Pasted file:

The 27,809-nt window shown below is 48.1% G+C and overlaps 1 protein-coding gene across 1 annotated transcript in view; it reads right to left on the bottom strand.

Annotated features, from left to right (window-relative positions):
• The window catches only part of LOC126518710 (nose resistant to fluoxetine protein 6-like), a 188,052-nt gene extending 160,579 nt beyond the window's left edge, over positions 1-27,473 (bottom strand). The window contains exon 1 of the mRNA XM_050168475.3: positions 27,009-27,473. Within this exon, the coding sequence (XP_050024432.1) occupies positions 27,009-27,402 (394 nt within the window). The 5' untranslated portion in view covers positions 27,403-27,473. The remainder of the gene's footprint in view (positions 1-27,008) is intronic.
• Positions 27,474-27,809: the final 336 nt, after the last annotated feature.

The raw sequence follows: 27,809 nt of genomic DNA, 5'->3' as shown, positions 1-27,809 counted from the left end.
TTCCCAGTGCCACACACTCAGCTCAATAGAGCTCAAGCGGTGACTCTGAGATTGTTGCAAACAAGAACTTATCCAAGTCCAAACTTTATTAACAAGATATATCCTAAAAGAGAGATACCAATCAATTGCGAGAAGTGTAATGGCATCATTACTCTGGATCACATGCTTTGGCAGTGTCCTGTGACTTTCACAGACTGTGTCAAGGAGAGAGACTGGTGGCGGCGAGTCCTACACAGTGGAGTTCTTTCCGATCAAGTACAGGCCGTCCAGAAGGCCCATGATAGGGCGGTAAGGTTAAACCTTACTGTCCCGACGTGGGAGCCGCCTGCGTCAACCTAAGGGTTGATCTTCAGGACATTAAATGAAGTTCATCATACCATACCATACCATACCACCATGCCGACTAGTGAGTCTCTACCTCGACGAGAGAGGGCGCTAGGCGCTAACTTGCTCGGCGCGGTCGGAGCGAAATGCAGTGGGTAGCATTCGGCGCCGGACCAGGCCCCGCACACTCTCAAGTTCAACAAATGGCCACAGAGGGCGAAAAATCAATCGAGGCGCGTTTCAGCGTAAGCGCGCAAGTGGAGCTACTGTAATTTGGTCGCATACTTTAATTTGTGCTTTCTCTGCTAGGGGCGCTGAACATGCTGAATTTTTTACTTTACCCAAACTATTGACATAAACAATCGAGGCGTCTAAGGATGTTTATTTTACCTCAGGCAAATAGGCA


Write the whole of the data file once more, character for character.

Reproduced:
The 27,809-nt window shown below is 48.1% G+C and overlaps 1 protein-coding gene across 1 annotated transcript in view; it reads right to left on the bottom strand.

Annotated features, from left to right (window-relative positions):
• The window catches only part of LOC126518710 (nose resistant to fluoxetine protein 6-like), a 188,052-nt gene extending 160,579 nt beyond the window's left edge, over positions 1-27,473 (bottom strand). The window contains exon 1 of the mRNA XM_050168475.3: positions 27,009-27,473. Within this exon, the coding sequence (XP_050024432.1) occupies positions 27,009-27,402 (394 nt within the window). The 5' untranslated portion in view covers positions 27,403-27,473. The remainder of the gene's footprint in view (positions 1-27,008) is intronic.
• Positions 27,474-27,809: the final 336 nt, after the last annotated feature.

The raw sequence follows: 27,809 nt of genomic DNA, 5'->3' as shown, positions 1-27,809 counted from the left end.
TTCCCAGTGCCACACACTCAGCTCAATAGAGCTCAAGCGGTGACTCTGAGATTGTTGCAAACAAGAACTTATCCAAGTCCAAACTTTATTAACAAGATATATCCTAAAAGAGAGATACCAATCAATTGCGAGAAGTGTAATGGCATCATTACTCTGGATCACATGCTTTGGCAGTGTCCTGTGACTTTCACAGACTGTGTCAAGGAGAGAGACTGGTGGCGGCGAGTCCTACACAGTGGAGTTCTTTCCGATCAAGTACAGGCCGTCCAGAAGGCCCATGATAGGGCGGTAAGGTTAAACCTTACTGTCCCGACGTGGGAGCCGCCTGCGTCAACCTAAGGGTTGATCTTCAGGACATTAAATGAAGTTCATCATACCATACCATACCATACCACCATGCCGACTAGTGAGTCTCTACCTCGACGAGAGAGGGCGCTAGGCGCTAACTTGCTCGGCGCGGTCGGAGCGAAATGCAGTGGGTAGCATTCGGCGCCGGACCAGGCCCCGCACACTCTCAAGTTCAACAAATGGCCACAGAGGGCGAAAAATCAATCGAGGCGCGTTTCAGCGTAAGCGCGCAAGTGGAGCTACTGTAATTTGGTCGCATACTTTAATTTGTGCTTTCTCTGCTAGGGGCGCTGAACATGCTGAATTTTTTACTTTACCCAAACTATTGACATAAACAATCGAGGCGTCTAAGGATGTTTATTTTACCTCAGGCAAATAGGCA